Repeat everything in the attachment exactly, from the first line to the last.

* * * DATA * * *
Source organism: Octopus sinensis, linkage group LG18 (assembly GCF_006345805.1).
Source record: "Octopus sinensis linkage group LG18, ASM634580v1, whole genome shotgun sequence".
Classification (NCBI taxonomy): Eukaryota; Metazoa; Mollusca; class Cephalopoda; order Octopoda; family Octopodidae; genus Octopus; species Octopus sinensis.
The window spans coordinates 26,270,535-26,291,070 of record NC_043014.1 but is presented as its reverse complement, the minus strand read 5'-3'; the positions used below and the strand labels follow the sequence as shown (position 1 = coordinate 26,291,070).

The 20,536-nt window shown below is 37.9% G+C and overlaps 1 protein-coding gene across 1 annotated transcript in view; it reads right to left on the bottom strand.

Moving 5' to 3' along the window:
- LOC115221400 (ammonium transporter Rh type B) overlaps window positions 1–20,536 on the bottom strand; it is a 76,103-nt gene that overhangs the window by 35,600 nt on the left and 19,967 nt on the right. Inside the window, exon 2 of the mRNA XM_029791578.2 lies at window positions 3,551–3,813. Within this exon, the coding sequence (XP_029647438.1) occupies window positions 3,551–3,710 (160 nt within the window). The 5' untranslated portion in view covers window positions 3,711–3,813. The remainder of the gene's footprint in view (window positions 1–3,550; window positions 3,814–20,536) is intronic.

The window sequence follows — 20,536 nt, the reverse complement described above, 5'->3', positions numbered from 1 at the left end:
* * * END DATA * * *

Source organism: Octopus sinensis, linkage group LG18 (assembly GCF_006345805.1).
Source record: "Octopus sinensis linkage group LG18, ASM634580v1, whole genome shotgun sequence".
Classification (NCBI taxonomy): Eukaryota; Metazoa; Mollusca; class Cephalopoda; order Octopoda; family Octopodidae; genus Octopus; species Octopus sinensis.
The window spans coordinates 26,270,535-26,291,070 of record NC_043014.1 but is presented as its reverse complement, the minus strand read 5'-3'; the positions used below and the strand labels follow the sequence as shown (position 1 = coordinate 26,291,070).

The 20,536-nt window shown below is 37.9% G+C and overlaps 1 protein-coding gene across 1 annotated transcript in view; it reads right to left on the bottom strand.

Moving 5' to 3' along the window:
- LOC115221400 (ammonium transporter Rh type B) overlaps window positions 1–20,536 on the bottom strand; it is a 76,103-nt gene that overhangs the window by 35,600 nt on the left and 19,967 nt on the right. Inside the window, exon 2 of the mRNA XM_029791578.2 lies at window positions 3,551–3,813. Within this exon, the coding sequence (XP_029647438.1) occupies window positions 3,551–3,710 (160 nt within the window). The 5' untranslated portion in view covers window positions 3,711–3,813. The remainder of the gene's footprint in view (window positions 1–3,550; window positions 3,814–20,536) is intronic.

The window sequence follows — 20,536 nt, the reverse complement described above, 5'->3', positions numbered from 1 at the left end: